As a result of the fall of Schwab YieldPlus Fund shares in late 2007 and early 2008, investor lawsuits were pursued to recover losses.

The lawyers at Saiontz & Kirk are no longer accepting new Schwab YieldPlus cases. The information on this page is provided for information purposes only.

For individuals who have lost $10,000.00 or more as a result of an investment in Schwab YieldPlus funds, cases were pursued to recover losses suffered during late 2007 and early 2008 as a result of in appropriate investment decisions made by the fund managers.

Although the bond fund was promoted as a safe investment alternative to cash or money market funds, large positions were taken in risky mortgage-backed securities without proper diversification.

The Schwab YieldPlus lawyers at Saiontz & Kirk, P.A. previously reviewed cases on behalf of individuals who held shares in the following bond funds:

  • SWYSX: Schwab YieldPlus Funds Investor Shares
  • SWYPX: Schwab YieldPlus Funds Select Shares


Schwab YieldPlus fund was first introduced by Charles Schwab in 1999.  The discount broker initially offered other firms’ mutual funds, but moved into offering their own funds to provide a more steady stream of revenue.  Once they began offering proprietary funds, aggressive marketing allowed them to quickly grow the assets of their funds, and Schwab generated 23% of their revenue in 2007 off of service fees from their own Schwab and Laudus funds.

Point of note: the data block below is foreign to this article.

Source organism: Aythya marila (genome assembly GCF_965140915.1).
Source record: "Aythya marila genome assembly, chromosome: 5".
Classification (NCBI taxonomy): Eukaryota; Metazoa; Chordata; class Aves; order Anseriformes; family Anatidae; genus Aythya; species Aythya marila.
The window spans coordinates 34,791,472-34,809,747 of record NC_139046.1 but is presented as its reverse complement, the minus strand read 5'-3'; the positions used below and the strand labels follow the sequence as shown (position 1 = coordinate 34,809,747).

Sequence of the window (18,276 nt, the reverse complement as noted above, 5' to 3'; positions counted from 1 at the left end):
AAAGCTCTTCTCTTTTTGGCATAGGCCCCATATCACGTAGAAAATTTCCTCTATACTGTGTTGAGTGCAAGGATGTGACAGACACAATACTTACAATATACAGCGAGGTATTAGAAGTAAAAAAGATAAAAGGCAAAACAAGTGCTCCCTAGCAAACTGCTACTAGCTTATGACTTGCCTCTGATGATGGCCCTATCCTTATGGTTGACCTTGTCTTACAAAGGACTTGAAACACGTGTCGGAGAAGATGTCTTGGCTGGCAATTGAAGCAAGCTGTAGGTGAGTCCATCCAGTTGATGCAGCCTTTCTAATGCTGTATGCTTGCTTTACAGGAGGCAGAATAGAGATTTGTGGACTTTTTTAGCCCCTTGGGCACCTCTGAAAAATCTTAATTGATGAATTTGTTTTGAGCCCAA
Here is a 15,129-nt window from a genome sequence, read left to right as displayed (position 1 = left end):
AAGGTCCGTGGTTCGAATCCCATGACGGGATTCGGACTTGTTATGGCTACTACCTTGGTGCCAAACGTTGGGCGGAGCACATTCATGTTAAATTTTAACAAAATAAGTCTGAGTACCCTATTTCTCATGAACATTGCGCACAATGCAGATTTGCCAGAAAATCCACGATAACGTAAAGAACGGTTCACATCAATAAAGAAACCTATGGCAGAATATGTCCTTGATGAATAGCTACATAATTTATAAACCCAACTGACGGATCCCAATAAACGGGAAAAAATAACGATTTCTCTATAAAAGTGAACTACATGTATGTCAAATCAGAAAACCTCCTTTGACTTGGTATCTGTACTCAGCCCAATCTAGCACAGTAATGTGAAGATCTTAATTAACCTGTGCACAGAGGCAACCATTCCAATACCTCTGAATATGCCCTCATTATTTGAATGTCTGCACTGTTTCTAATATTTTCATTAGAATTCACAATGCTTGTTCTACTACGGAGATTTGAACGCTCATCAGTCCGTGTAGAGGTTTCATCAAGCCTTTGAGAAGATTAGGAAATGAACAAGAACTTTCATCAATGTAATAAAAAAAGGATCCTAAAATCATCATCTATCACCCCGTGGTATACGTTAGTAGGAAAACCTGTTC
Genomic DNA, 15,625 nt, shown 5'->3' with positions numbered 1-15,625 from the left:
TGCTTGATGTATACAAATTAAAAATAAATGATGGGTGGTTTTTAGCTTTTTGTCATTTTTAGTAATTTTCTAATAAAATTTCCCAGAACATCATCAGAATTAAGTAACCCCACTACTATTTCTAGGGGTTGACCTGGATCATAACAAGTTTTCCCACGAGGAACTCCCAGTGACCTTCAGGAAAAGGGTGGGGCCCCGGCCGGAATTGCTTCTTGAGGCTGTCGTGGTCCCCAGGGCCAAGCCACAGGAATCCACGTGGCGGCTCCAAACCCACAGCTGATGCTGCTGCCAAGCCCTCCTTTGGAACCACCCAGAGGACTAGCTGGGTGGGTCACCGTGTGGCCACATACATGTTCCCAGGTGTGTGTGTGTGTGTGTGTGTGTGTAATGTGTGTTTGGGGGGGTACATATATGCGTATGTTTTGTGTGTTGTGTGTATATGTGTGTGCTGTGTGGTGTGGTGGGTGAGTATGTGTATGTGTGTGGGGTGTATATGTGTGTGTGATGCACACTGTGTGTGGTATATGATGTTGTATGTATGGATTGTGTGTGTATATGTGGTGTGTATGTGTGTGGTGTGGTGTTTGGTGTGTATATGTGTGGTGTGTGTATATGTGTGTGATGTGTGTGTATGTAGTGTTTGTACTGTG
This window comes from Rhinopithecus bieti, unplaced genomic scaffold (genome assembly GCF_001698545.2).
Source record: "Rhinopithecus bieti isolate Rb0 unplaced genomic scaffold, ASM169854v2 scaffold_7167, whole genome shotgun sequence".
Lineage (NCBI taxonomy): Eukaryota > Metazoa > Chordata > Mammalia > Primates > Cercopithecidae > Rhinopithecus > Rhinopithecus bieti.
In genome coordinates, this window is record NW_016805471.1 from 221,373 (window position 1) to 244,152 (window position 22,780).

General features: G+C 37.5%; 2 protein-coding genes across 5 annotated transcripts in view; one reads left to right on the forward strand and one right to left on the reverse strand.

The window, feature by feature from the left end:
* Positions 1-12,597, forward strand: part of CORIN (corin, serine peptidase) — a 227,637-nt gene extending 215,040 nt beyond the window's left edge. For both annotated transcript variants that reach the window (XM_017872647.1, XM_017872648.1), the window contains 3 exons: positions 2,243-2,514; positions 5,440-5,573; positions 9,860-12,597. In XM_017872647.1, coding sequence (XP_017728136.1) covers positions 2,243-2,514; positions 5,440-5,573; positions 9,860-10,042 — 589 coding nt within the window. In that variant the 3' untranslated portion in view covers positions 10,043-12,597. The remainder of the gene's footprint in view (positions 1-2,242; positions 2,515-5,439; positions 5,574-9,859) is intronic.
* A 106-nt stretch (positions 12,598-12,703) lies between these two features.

Schwab brokers advised clients with that the Yield Plus bond fund would provide steady income with limited risk, leading many investors to switch from short-term certificates of deposits (CDs) to the Schwab Yield Plus fund based on the false and misleading representations.

In an attempt to increase the bond fund’s performance in comparison to other funds in the same class, fund managers decided to heavily bet on mortgage backed securities, including risky subprime loans.  Despite stated fund objectives of seeking “high current income with minimal changes in share price”, more than half of the fund’s assets were placed in one industry, and many of the collateralized detbt

Following the collapse of the subprime mortgage market last summer, Schwab YieldPlus saw losses in excess of 25% during early 2008.  While Schwab blames the Yield Plus problems on the credit crunch, the responsibility for the fund losses falls squarely on the fund managers for making improper investment decisions and failing to diversify.

Although Schwab continues to offer shares in YieldPlus funds, and promote it on their website, they have divested other Schwab funds of their positions in YieldPlus.  At one time, other Schwab funds were the largest holder in Yield Plus, but they have indicated that none of their funds hold a position in YieldPlus as of the beginning of April.


The Schwab Yield Plus Law Firm of Saiontz & Kirk, P.A. are no longer pursuing potential lawsuits throughout the United States on behalf of investors who have suffered losses of $10,000 or more as a result of an investment in the bond fund.

New cases are no longer being accepted by Saiontz & Kirk, P.A. This page is maintained for informational purposes only.